Modelling the spread of Fagus sylvatica and Picea abies in southern Scandinavia during the late Holocene
Aim To test the hypothesis that dispersal characteristics alone can explain the past migration patterns of Fagus sylvatica and Picea abies observed in southern Scandinavia.
Location Scandinavia, Europe.
Methods The spreading dynamics of both species were analysed using a quantitative data–model comparison approach. Pollen data recording the arrival of the two species at 24 small forest‐hollow sites distributed across the study area were compared with simulated arrival times. The simulations were based on diffusive spread combined with long‐distance dispersal events. By systematically applying different parameter combinations yielding the desired colonization speeds we could identify values for the long‐distance dispersal component that minimized deviations from the observed arrival times.
Results According to the minimization process, the optimal spreading rates were 100 m year−1 for F. sylvatica and 250 m year−1 for P. abies. Simulated dispersal alone could adequately explain the wave‐like spread of P. abies but failed to explain the scattered establishment pattern observed for F. sylvatica in Scandinavia. At the fine scale of stand establishment, local microclimatic conditions or site disturbance might be more important. The estimated spreading rates are high because the species colonized Scandinavia from different geographic directions and the rates slowed when their ranges overlapped. We present new estimates for the distance and frequency of long‐distance dispersal events for our modelled species.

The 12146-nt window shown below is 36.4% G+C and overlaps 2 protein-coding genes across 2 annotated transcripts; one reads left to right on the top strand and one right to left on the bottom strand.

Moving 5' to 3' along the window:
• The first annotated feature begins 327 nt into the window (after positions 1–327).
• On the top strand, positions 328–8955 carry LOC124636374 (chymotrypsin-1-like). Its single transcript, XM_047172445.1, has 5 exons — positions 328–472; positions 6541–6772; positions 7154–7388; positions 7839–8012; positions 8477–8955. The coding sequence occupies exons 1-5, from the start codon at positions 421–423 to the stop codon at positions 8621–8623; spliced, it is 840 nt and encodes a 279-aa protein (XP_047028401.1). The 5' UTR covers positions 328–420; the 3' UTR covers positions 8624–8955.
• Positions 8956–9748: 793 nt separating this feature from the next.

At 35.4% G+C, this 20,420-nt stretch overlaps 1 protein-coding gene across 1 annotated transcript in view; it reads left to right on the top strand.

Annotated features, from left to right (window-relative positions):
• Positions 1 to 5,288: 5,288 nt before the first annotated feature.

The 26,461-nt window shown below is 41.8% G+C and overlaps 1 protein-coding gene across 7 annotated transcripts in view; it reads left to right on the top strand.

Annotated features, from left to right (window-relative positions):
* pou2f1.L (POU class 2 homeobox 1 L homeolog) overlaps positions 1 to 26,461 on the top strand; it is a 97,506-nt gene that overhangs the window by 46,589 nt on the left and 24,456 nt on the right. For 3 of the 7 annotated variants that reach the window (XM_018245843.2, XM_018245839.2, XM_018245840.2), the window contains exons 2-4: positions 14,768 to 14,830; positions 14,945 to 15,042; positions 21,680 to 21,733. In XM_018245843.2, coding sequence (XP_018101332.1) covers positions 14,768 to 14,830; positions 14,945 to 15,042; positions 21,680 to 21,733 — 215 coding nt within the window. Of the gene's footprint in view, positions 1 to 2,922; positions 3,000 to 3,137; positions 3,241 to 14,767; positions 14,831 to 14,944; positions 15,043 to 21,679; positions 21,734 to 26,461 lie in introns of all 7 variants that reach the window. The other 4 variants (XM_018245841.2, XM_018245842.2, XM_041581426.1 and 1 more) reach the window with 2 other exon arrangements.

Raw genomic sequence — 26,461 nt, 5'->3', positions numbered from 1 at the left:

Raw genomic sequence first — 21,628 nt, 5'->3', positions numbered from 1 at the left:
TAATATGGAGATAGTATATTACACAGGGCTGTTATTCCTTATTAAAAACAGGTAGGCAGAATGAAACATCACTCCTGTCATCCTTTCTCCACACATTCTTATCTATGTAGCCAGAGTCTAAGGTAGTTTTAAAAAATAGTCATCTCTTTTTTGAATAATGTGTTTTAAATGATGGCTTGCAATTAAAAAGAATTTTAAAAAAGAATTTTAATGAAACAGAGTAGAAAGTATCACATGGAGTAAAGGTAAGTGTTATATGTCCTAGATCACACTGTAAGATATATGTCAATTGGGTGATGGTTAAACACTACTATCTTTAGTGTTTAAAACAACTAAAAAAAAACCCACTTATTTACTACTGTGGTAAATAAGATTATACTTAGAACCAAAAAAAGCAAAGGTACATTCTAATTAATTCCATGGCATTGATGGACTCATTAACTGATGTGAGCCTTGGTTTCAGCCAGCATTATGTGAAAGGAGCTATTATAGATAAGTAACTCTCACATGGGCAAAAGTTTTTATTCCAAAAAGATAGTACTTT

Main conclusions Our analyses suggest that the late Holocene spread of P. abies in Scandinavia was fairly rapid and was limited only by biological processes of dispersal, while that of F. sylvatica was limited by other factors probably controlled by site properties. Picea abies has maintained a rapid and constant rate of spread throughout at least the last 4000 years, despite significant changes in climate. There is uncertainty about the precise relationship between P. abies and climate in Scandinavia, so future distributions are not easy to forecast. For F. sylvatica in Scandinavia, site quality appears to have been a limiting factor, so future land use is likely to dictate its future distribution dynamics in combination with climatic factors.
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